Behind the scenes, the pre-show dressing and make-up looked like any Seventh Avenue show — perhaps with less stress and attitude. Male models waited in swimsuits that stretched over their bodies, and next to the hair and makeup table, a professional model named Vaida read a magazine.
Standing up to talk, she displayed a tank dress of hand-knitted rubber bands by Jean Liu, a 26-year-old from Taipei, Taiwan, who won a Golden Thimble for another garment. Vaida called the dress "surprisingly comfortable" and did a little shimmy to show how it moves.
"I don't know about these shoes, but I would definitely do this," she said. "I like to go out dancing, and clothes that move are beautiful. That's what it should be about: Fun."
This was Vaida's second Parsons show, and she said she loved working with students.
"Everybody's being so innovative and it's not sticking to some certain line," she said. "Everybody's just doing their best and having a great time doing it."
Wearability vs. the Avant Garde
The Parsons program attempts to emphasize a "Seventh Avenue" approach to fashion design, stressing that clothes need to be wearable and marketable in addition to being the creative expression of their designers.
"We have a mix," said the fashion department's chair, Marie Essex. "We have cutting edge, avant-garde, things that are a little edgy to just beautiful, wearable clothes."
Student designs did veer occasionally into the eccentric — but remained aesthetically motivated. Quite popular were the garments of Chang Bum Cho, who worked with Donna Karan under the theme of "One 'Must Have' Piece."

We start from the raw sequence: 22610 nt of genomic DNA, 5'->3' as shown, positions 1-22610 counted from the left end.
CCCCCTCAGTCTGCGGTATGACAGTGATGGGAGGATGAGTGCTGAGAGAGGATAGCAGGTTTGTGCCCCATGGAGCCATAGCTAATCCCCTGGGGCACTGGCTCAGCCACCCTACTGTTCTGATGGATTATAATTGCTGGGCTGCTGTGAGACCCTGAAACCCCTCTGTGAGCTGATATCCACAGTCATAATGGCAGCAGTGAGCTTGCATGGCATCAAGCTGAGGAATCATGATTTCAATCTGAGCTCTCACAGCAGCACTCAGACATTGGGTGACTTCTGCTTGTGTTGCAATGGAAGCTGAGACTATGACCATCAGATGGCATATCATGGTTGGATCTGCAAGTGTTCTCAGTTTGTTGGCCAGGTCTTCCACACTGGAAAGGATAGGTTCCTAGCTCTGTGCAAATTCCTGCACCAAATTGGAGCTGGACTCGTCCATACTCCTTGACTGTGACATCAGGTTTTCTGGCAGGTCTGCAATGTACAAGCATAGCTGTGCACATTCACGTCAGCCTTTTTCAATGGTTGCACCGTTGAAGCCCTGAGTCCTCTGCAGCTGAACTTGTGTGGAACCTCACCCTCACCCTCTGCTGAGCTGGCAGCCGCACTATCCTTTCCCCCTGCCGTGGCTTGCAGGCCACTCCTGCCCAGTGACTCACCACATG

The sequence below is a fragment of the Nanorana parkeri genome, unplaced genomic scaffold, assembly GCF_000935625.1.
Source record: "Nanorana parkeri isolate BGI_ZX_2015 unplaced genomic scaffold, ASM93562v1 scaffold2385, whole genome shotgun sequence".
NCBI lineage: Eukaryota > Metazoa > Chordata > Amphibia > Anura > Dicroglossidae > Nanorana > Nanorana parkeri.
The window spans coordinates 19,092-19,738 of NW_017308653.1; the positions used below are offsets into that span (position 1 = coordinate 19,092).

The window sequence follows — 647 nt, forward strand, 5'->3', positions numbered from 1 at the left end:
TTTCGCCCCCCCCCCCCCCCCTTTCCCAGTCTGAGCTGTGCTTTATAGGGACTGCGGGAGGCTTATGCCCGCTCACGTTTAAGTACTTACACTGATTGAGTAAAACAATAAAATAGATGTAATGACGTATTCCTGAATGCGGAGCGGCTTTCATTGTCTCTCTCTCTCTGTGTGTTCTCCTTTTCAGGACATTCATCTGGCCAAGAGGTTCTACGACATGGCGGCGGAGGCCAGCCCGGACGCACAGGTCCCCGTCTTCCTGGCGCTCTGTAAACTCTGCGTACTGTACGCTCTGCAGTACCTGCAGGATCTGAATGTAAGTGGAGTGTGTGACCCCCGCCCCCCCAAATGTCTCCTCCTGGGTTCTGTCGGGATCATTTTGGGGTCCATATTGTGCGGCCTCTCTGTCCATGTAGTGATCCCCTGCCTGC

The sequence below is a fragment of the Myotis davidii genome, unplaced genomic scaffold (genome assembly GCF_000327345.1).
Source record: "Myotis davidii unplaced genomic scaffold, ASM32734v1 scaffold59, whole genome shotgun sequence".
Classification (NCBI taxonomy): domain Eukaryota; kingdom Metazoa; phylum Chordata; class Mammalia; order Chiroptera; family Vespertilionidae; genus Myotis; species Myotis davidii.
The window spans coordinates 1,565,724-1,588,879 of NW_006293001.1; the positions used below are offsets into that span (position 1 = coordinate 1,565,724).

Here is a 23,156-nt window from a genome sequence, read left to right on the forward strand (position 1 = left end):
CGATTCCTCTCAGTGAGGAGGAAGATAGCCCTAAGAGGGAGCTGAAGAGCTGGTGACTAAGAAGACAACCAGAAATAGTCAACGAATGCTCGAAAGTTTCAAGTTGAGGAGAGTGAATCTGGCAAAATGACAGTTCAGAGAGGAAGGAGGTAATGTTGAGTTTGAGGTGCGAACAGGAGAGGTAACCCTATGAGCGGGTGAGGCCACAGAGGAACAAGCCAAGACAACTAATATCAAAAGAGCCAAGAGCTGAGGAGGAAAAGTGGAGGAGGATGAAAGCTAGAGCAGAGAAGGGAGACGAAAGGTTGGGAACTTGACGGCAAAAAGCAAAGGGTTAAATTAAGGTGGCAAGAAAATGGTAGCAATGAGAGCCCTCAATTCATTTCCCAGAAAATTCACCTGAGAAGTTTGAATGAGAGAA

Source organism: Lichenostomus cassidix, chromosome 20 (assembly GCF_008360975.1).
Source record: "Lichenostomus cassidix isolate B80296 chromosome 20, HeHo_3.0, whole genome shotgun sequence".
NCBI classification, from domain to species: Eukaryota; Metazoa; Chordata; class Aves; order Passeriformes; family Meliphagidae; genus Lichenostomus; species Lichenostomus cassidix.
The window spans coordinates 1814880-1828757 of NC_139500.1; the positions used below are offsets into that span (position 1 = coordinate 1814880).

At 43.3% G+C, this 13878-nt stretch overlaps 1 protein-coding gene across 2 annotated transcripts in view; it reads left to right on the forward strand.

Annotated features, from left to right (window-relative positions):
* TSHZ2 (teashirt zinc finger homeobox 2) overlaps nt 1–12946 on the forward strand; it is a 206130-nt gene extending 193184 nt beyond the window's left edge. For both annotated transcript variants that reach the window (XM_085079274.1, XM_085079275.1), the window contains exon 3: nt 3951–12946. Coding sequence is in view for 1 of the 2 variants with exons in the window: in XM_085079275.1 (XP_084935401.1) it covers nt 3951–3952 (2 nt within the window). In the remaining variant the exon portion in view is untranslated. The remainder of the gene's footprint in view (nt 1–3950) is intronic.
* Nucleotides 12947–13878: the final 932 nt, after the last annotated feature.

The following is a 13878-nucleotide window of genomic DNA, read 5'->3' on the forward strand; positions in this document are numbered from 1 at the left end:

Cho focused on square pieces of Japanese mud cloth, turning them into transformable, positionable dresses, skirts and jackets. Cho also cut holes in a square of muslin and positioned it to form a dress over a long black skirt.
Kids were even included in the action. In silver coats with appliqued stars and moons, in pom-pommed hats and orange and camouflage jackets made just for children, they strutted (or stumbled) down the runway.
However, the show climaxed with what the department's co-chairs agreed was the favorite segment: costumes.
Donald Brooks' theme was "For the Birds," and it inspired a stream of intricate, avian-inspired designs that flew down the runway, beginning with a chick emerging from a golden egg by Elise Overland. A trio of child-size penguins in red cummerbunds (by Chrissie Lam) shuffled down the catwalk, followed by a leggy pink flamingo (Gabrielle Hoffman), a bald eagle (Mirela Jusupovich) and a vulture (Rebecca Baez), among others.
Last were two swans, one white and elegant (by Juri Chun and Do Hee Kwon), the other black, sinewy and sexy (by Oksana Remizova).
The show over, the students hurried to make adjustments to their garments: The show would be repeated hours later, at a black-tie awards banquet for their teachers, critics and others in the fashion industry.
The next day, most would be finishing up their schoolwork, putting final touches on portfolios and, most stressful, looking for jobs in the industry. Min Gyung Lee, however, tried not to seem worried.
"Leave it to God," she said.